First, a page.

The all aluminum coolers really warp if they only have hold downs on either side and have been used a while. If you are reusing a cooler, obtain some 1400 or 1200 grit wet and dry sandpaper. Wet it with some water and a bit of dish soap and put it on a piece of plate glass to get a smooth surface. Then move the cooler around in a small circular motion, trying to keep it very level. Check the pattern on the cooler surface after a few seconds. If it's only on the edges, then you need a bit more leveling. Worst case with some aluminum coolers is 400 grit sandpaper. Then you will need a fair bit of sanding afterwards with some very fine grits to smooth out the scratches from that 400G paper.
Most new coolers are OK without sanding or leveling. Some real aficionados will also sand down the CPU heat spreader surface to get the best contact. I would never bother with that unless you are thinking of extreme overclocking.
With most newer MBs, there are several settings, mainly for 'green' low power operations. You can turn these all off for maximum performance. Some are fan settings and you can set them all to high. Others are CPU settings. Some throttle the CPU by reducing the multiplier for cooler operation. Most all of these settings will be automatically overridden if the CPU heats up during an encode. You can change them if you like. But normally you don't need to run the CPU at 100% settings when you are just browsing the internet. You can check your Task Manager for performance and also monitor your CPU and case temps and your CPU settings. For CPU settings, CPU-Z is still very good. MS's Task Manager is also handy. And now I use HWiNFO for reading temperatures and voltages.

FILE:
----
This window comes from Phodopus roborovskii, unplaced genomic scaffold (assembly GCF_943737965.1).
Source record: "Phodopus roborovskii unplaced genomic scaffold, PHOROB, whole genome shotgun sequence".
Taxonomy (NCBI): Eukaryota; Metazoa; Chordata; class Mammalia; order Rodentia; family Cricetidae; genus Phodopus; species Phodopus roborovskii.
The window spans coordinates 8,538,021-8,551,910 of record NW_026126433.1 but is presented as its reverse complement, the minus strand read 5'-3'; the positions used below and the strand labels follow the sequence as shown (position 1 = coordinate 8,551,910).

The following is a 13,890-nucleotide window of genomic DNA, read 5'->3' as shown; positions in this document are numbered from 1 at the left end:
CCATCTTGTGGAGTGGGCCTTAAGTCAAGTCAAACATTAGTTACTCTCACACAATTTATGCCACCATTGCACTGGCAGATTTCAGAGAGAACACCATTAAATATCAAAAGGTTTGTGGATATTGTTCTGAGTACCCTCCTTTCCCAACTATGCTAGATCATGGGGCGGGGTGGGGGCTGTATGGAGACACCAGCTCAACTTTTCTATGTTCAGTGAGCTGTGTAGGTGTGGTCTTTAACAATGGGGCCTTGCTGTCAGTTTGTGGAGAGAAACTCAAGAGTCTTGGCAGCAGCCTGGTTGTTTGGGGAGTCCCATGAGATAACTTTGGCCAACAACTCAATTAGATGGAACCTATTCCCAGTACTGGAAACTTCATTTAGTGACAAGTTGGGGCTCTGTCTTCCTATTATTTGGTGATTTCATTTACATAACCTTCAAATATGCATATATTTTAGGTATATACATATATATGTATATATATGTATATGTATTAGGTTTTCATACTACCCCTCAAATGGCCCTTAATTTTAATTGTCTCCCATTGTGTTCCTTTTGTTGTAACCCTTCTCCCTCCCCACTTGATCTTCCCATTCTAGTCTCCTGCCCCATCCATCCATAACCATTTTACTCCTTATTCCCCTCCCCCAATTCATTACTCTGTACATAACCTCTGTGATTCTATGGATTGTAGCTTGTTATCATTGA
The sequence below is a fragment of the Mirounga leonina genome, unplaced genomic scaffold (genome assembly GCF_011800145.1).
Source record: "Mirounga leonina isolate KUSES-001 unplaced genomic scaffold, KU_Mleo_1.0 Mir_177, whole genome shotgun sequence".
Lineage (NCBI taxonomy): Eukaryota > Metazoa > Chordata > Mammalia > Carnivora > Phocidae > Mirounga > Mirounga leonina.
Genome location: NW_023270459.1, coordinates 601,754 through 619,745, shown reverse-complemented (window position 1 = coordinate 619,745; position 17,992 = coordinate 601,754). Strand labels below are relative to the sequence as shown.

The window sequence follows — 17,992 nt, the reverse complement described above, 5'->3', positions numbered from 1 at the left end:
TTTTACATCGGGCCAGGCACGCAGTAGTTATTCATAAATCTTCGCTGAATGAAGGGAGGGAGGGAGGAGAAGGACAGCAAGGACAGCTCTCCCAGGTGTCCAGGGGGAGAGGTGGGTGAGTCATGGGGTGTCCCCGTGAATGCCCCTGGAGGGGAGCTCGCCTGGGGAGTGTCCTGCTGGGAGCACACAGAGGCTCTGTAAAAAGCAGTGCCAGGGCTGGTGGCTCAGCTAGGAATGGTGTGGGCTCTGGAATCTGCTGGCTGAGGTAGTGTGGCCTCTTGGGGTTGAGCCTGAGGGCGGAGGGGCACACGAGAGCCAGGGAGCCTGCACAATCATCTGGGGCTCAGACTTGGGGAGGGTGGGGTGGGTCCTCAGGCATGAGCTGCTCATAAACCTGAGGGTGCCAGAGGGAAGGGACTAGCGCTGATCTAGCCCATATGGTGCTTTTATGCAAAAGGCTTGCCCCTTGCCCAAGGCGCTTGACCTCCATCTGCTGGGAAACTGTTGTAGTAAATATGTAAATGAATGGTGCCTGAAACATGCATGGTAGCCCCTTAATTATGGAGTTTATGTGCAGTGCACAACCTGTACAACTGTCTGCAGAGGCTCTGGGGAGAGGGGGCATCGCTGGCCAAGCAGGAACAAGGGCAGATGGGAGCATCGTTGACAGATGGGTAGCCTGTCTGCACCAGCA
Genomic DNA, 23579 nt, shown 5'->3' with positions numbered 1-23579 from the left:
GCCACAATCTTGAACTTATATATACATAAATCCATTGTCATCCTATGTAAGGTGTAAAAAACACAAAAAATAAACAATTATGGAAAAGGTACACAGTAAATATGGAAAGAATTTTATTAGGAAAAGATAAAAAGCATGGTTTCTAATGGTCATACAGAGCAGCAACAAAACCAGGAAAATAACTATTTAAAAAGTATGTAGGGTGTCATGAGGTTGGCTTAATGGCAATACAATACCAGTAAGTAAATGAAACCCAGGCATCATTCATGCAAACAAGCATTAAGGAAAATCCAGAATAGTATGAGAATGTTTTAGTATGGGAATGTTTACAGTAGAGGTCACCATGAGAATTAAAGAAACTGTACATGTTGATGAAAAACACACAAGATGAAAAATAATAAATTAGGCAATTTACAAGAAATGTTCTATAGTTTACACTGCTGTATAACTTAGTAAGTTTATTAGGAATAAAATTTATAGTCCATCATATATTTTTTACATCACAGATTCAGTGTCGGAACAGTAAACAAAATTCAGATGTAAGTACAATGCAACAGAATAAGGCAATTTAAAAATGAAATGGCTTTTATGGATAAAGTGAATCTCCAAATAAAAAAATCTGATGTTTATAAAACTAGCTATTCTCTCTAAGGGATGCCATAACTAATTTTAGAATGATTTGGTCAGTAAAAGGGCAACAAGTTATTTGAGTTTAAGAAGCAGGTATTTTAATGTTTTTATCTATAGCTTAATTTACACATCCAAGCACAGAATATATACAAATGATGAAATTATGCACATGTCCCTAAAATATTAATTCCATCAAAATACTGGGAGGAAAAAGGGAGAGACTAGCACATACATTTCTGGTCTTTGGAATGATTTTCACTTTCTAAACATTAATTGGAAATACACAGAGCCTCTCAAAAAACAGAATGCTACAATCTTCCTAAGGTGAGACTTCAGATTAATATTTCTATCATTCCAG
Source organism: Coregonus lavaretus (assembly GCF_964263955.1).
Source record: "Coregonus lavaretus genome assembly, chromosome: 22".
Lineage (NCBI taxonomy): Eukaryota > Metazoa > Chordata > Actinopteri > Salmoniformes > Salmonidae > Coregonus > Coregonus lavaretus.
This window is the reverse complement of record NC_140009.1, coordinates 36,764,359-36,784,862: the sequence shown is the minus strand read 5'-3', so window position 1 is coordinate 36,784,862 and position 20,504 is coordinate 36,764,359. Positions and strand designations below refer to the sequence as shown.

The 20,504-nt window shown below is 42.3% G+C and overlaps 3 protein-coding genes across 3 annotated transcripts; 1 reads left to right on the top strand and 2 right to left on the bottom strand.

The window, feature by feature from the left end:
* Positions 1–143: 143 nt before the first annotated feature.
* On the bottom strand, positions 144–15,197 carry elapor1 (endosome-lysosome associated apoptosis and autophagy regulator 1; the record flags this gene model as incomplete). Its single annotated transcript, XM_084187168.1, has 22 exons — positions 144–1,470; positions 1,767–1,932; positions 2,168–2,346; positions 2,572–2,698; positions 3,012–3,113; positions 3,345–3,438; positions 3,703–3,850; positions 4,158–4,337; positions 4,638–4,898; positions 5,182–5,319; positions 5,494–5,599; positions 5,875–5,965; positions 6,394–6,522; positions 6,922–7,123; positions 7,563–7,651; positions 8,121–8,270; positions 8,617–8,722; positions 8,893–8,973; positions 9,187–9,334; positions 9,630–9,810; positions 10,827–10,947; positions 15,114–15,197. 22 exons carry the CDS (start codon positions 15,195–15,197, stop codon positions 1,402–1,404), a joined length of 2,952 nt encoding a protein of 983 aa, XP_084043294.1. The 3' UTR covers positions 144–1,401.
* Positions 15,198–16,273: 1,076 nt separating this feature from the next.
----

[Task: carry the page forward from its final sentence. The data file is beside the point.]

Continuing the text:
Last edited by redwudz; 13th Dec 2013 at 20:58.
Thanks, that's very informative and interesting. Sorry if I got the thread off on a tangent.
So, upon re-reading your first post I see you did compare the same encode on each machine: 4 hours with the 1100T, 3 hours on the FX-8350. That's impressive. I wonder how they managed a (stock) 4.0 GHz clock while staying within the TDP of 125 watts? The 1100T is 3.3 GHz, IIRC. Yeah, I know the FX-8350 been OCed to over 8 GHz with liquid nitrogen cooling, but still...Pull! Bang! Darn!
Update, in case anyone's interested: I think the mobo sensor is inaccurate.
- Removed heat sink, cleaned off paste, re-applied, remounted. No difference in reported CPU temperature.
- Removed side panel, ran an encode (all cores at 99-100%). No difference.
- Disabled "Cool and Quiet" in the UEFI BIOS. No difference.
- Underclocked the CPU to 3.5 GHz. FPS went down proportionately, pretty much. No difference in temperature.
- Underclocked to 3.0 GHz. Max temp went down 2 degrees Celsius to ~ 57 C under load.
Reported temperatures and fan speed do go up and down with CPU load. Core temps run ~ 10 C cooler than the CPU temperature. Mobo temp runs ~ 20 C cooler.
I checked ASUS for BIOS update and it's current.
So I put everything back to optimized defaults. [shrugs] I give up.Pull! Bang! Darn!
Newer CPUs have the temperature sensor built into the CPU. They haven't used external CPU temperature sensors for quite some time. But the MB does do the reading of the CPU sensors and could be incorrect. Generally the most accurate temperatures are from BIOS. They may not reflect 'real life' temps when the CPU is encoding, but they should give you some idea if the unit is running warm.
I use a infrared thermometer to double check my case temps, also the Northbridge temps and the video card temps. It doesn't work really well on the CPU cooler as best you can do is read low on the side of the cooler nearest the CPU. The center would be warmer, but the fan is in the way. All else fails, I just put my index finger on the base of the CPU cooler. If it's at 60C or higher, you will remove your finger very quickly. 50C you can hold your finger there for maybe 5 seconds. The Northbridge chip often runs about 60C, for a comparison.